The soft robotic retractor operates at relatively low pressures of actuation (ranging from −40 kPa to 40 kPa), which is within the pressure ranges from other soft surgical robots (Runciman et al., 2019). This work presents a relatively low-cost, easy to manufacture device that can be customized to patient anatomy, upon consultation with neurosurgeons and skull base surgeons in the pre-operative and planning phase. Soft pneumatic actuation is considered clinically safe for the neurosurgical procedures targeted by the robotic retractor. This is because surgeons operate via an open cavity in the cranium which is exposed to air at atmospheric pressure allowing for a vent in the case of a leak. Furthermore, pneumocephalus (i.e., the presence of air in the intracranial space, which can occur following trauma, cranial surgeries, or spontaneously) after cranial surgery is not harmful, and self-resolves or can be treated with minimal maneuvers like high flow oxygen (Cunqueiro and Scheinfeld, 2018; Siegel et al., 2018).

Future work will target ex-vivo characterizations of this device with animal models and will also focus on the integration of soft sensing elements for real-time pressure and physiological condition feedback. Further modification of the design and fabrication process will be conducted so that our model can better represent the behavior of the retractor and inform its control. We will explore the use of C O 2 gas to inflate the retractor for added safety precautions. Also, we will explore further miniaturization of the device for trans-nasal skull base surgical applications.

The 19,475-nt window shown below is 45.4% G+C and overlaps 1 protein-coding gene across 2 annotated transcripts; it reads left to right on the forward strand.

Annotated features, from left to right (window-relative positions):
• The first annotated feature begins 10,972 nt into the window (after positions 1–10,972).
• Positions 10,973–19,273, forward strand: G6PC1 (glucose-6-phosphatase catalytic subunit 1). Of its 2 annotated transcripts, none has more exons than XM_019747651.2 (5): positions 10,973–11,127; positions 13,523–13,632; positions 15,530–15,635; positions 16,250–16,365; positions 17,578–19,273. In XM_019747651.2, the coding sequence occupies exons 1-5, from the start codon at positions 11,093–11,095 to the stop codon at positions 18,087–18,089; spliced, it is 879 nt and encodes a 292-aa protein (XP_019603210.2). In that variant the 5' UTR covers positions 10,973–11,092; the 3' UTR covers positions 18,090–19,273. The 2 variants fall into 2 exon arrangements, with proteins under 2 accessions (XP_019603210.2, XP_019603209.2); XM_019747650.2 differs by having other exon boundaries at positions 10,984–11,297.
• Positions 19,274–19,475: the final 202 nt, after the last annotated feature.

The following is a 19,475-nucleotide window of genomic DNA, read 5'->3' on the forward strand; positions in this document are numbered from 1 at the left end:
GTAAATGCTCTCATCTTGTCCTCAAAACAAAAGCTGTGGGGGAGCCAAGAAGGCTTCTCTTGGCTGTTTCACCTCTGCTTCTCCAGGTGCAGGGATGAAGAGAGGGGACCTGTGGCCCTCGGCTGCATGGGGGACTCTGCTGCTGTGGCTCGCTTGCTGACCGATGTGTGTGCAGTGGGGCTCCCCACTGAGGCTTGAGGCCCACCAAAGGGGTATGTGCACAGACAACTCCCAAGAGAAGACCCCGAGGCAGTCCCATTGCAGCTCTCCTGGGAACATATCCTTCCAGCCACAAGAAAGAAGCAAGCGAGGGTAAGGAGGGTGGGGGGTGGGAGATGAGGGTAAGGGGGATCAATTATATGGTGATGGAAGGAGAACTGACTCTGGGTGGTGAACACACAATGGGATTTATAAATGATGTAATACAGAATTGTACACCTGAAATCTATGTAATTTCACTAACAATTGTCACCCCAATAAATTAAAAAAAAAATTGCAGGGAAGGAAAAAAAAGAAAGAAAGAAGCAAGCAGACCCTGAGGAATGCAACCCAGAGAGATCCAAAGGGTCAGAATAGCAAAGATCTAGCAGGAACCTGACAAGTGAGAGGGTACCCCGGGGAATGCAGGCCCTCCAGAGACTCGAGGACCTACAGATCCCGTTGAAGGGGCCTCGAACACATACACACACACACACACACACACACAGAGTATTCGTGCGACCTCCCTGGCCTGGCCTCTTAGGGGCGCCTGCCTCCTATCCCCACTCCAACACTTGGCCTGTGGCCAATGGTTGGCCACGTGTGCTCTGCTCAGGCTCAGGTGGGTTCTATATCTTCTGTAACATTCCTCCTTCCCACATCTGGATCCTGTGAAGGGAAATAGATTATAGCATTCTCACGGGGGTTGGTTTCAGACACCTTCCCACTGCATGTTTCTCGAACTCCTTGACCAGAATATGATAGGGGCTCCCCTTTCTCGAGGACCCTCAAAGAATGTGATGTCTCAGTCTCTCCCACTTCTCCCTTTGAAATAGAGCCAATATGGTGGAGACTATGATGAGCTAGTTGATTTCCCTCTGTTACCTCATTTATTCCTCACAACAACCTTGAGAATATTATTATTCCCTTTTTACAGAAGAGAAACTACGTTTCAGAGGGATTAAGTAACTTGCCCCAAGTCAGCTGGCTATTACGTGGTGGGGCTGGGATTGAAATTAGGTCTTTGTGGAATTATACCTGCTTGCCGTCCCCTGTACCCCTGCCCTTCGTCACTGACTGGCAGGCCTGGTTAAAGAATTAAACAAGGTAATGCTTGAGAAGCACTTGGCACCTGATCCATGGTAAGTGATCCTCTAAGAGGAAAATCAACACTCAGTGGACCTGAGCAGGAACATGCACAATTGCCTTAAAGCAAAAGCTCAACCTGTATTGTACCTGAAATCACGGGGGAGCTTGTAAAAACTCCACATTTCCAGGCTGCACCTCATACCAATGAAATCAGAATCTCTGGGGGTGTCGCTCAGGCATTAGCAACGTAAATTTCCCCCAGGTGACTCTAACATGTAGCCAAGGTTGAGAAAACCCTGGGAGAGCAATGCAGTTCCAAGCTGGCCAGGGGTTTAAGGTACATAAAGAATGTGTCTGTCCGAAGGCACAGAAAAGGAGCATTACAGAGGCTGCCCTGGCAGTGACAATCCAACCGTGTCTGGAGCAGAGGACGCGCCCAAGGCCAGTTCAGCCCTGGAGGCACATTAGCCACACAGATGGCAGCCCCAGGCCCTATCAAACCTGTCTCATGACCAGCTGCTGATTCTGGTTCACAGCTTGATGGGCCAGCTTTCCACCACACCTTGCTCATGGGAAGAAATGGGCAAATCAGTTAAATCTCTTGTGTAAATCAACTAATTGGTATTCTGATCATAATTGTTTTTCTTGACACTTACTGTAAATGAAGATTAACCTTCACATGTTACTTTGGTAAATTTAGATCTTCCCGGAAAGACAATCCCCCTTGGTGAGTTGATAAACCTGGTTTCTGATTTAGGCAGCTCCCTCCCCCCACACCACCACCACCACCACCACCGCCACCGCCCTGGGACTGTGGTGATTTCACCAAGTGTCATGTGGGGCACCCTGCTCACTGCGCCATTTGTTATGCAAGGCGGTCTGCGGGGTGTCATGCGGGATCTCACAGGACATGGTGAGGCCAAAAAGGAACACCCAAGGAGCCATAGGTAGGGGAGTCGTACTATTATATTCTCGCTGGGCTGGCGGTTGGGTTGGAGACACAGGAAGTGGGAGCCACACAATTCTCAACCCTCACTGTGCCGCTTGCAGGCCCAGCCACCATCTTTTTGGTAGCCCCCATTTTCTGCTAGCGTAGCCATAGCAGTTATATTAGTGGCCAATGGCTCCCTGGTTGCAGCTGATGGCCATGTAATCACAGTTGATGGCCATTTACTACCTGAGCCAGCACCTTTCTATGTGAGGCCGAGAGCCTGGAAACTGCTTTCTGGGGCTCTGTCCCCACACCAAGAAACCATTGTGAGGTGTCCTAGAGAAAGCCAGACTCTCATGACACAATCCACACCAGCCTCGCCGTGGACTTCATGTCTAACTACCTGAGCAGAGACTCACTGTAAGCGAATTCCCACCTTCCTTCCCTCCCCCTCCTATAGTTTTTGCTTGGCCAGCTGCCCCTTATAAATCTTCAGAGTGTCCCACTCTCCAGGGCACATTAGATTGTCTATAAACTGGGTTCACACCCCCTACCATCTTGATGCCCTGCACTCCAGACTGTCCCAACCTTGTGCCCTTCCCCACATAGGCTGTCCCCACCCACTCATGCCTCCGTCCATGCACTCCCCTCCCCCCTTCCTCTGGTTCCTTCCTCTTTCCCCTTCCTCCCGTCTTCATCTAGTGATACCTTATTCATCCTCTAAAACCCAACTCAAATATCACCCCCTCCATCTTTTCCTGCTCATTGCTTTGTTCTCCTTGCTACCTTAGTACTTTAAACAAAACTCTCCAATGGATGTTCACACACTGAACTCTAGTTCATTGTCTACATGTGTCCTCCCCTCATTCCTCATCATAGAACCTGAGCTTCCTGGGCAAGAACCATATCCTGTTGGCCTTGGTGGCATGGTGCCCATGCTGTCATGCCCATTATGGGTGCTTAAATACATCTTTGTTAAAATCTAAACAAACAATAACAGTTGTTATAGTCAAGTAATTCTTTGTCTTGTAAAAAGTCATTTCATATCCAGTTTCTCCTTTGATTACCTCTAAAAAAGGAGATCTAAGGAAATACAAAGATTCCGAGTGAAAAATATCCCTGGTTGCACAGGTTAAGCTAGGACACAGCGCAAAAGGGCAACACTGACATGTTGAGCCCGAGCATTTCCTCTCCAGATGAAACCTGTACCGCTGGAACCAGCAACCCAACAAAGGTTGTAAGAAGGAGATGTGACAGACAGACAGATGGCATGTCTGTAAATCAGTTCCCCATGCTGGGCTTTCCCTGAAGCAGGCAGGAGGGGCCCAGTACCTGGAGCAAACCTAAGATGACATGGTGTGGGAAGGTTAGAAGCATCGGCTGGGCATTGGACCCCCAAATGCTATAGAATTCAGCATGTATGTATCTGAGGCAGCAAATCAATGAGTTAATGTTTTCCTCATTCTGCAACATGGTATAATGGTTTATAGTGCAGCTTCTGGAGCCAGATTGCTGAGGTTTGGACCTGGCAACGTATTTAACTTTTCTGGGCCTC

Data Availability Statement

The raw data supporting the conclusions of this article will be made available by the authors, without undue reservation.

Author Contributions

TA designed and fabricated the prototypes. TA, TR, and SR designed the experiments. DVL developed the model. TA, DVL, and TJ conducted the experiments and analyzed the data. AD and UU provided clinical feedback and guidance as well as insights in neurosurgery and skull base surgery. TA, DVL, TJ, TR, AD, UU, and SR wrote the manuscript.

Conflict of Interest

The authors declare that the research was conducted in the absence of any commercial or financial relationships that could be construed as a potential conflict of interest.

Publisher’s Note